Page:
Stephen has taught me that getting from one destination to another (via one MRT line) is not necessarily the fastest route.  Now I know  that it may be faster to go from point A to point B and then to point C.   Travel time can be cut in half.  Well, he's a seasoned traveller both here and overseas.  Me?  I've lived almost all my life in one city and I had a car for the last 30 years!  I am learning, though.

The advantage of living in the heart of Singapore is the convenience of getting anywhere so easily. Technically, I live in Toa Payoh but physically, I am nearer to the Braddell station.  This only means that  I am just four stations (8 minutes) away from the hustle and bustle of the famous Orchard Road.  If I ever miss the noise and crowd, I can get my fix easily.  Actually I don't even have to travel so far because just one station (2 minutes) away and I can get everything I want or need at Toa Payoh.
Pic from Wikipedia (Red area shows Toa Payoh)

I didn't realise that I have enjoyed wandering around.  When I first arrived to Singapore, I put it on my bucket list that I would visit each station, at least once, and go do a walkabout.  I believe that there are over a hundred stations (MRT and LRT).  I haven't yet been to all of them.  There is just too much to do and see.  It's still on my list of things to finish in 2013.  

Pic from Wikipedia
Meanwhile, I wander and I wonder.  

Wednesday, February 13, 2013

A Milestone in my Family

Pic from

There are four us: three sisters and one brother that make up our family.  I acknowledge that I also have two half brothers, but that's another story. 

For most of my childhood, my father was away working in Singapore, Australia and Vietnam.  Hence, it was my mom who took care of us till we were teens.  By that time, we had all already found our own paths.  For this reason, we were rarely together.  

Our early twenties saw us spread all over.  One in Hong Kong, the other in Penang, leaving the two younger ones in different parts of Kuala Lumpur. All of us were married before the twenties were over.

Our thirties were tumultuous.  All of us went through life-changing moments.  If I remember correctly, two were in Penang and two were in Kuala Lumpur.  Despite not meeting often, we stayed close to each other.  We weren't physically in touch but we remained very much involved in each other's lives.

The forties were the years of settling down.  My sisters were up north in Penang and my brother was mostly down south in Johore.  Yet we still stayed connected, thanks to modern technology.  All of us began finding our niches and digging our feet in for the long haul.  Our children were growing up and we watch them interacting with each other as we had done before.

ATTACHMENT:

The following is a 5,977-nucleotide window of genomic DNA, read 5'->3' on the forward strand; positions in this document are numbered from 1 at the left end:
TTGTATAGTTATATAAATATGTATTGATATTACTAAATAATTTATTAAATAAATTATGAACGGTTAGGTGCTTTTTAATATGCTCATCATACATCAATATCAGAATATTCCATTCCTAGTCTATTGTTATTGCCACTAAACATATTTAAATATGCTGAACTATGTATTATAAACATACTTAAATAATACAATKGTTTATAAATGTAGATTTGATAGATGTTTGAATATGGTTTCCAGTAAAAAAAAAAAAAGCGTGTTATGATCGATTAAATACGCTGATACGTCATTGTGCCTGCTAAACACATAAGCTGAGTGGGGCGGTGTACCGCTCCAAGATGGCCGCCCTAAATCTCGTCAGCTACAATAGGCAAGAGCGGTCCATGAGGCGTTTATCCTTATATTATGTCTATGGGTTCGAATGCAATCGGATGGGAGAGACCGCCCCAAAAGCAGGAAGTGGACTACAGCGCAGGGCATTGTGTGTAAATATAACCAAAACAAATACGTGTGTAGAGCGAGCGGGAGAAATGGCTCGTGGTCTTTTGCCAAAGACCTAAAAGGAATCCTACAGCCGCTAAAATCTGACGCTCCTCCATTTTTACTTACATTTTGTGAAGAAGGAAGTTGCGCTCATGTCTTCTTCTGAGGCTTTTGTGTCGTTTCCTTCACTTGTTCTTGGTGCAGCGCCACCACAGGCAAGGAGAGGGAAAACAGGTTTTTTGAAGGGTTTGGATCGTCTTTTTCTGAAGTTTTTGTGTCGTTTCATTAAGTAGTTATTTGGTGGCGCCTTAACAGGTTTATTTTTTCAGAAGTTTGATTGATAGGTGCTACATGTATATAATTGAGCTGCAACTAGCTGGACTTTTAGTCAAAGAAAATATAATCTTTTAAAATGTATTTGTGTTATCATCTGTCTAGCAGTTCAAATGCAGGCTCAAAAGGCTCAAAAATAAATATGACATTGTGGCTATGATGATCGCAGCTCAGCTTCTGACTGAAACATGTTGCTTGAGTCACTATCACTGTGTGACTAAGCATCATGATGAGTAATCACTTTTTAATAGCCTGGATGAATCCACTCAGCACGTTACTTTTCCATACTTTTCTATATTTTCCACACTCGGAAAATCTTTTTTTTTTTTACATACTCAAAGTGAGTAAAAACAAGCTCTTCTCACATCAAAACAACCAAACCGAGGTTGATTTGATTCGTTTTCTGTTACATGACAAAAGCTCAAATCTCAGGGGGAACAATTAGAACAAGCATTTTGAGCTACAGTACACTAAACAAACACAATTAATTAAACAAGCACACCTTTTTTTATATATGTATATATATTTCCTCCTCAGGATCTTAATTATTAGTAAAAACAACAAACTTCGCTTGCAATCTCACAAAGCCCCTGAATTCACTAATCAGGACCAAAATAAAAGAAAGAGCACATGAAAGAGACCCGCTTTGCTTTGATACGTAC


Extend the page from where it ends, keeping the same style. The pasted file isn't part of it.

The fifties!  My sisters are in Penang, my brother is back in Kuala Lumpur and I am in Singapore. It's a milestone because the baby of our family has finally crossed this line on 10 February (the first day of the Lunar New Year) and he now joins his three sisters in the 50s club.  It had always been his joke to call us the "oldies" and claiming he was still in his forties.  Now he's one of us.  *smug look on my face*.

I wonder what it is like for my mom, who will be seventy-eight this year; to see all her children reach this half a century age.  What does she feel? I must ask her.  

I did a quick calculation to see how old I would be when my son turns fifty.  Heh heh heh! It seems to be in the distant future.  However, time flies and just as these last years have gone by so quickly, I know that soon that day will be here.  I must remember to make each day count. 

It is a nice feeling to know that all four of us have reached the mark of half a centenarian.  It makes me happy but a little sad when I think of all those who have lost a sibling.

I spoke to my brother this morning and I plan to call my sisters later.  I am sure it will be a nice surprise.  I just want to let them know that it is a blessing to be in each other's lives. 

I know this post is a little late but with Chinese New Year and all the other stuff going on, I didn't get to finish it.  

Unknowingly, we ushered in the Lunar New year, with a milestone, for this family who are ALL over 50!  Now that we know, it'll make 2013 special for all of us.

For my sisters (Esmeralda and Lourdez) and my brother (Antonio), I send them loving wishes for a year to be filled to abundance with all that their heart desires.

Monday, February 04, 2013

"Why?" or "So lucky"

Pic from FB

When I meet someone for the first time, it's always the same reactions I get when I say that I have just retired.  It's either "Why?" or "So lucky".  

I know that I have not yet reached the age of 55, which is the age that society accepts as the right age for retirement (in Malaysia, at least).  This makes people curious.

For those who asked, "Why?", it seems strange that I would give up working when I could still earn money.

For those that said, "so lucky", it is probably a wishful projection of what they want.

In either instance, I don't know how best to respond.  Usually I smile and nod because I don't know the reasons behind their reaction.  

If I had not been working for the last 30 years, would people still consider it strange that I have retired (early).

What if I had never ever worked before?

What if I was always a housewife or homemaker?  

Would they still have that incredulous look on their faces?

Somehow I get the feeling that if one had been working and one gives it up, something is wrong.  But if one hadn't been working at all then it's all right.

There's some serious stereotyping going on here, methinks.

Why is there this unwritten rule that we have to work until the very last employable date of our life or until we drop dead?

Why is it that if you've never worked at all, no one thinks twice about you being a homemaker?  But the moment you say that you chose to retire early, they either don't get it or they think you're lucky.

We all have different paths to take.

Where should I have gone?  I've not thought about it.

I am just where I am supposed to be.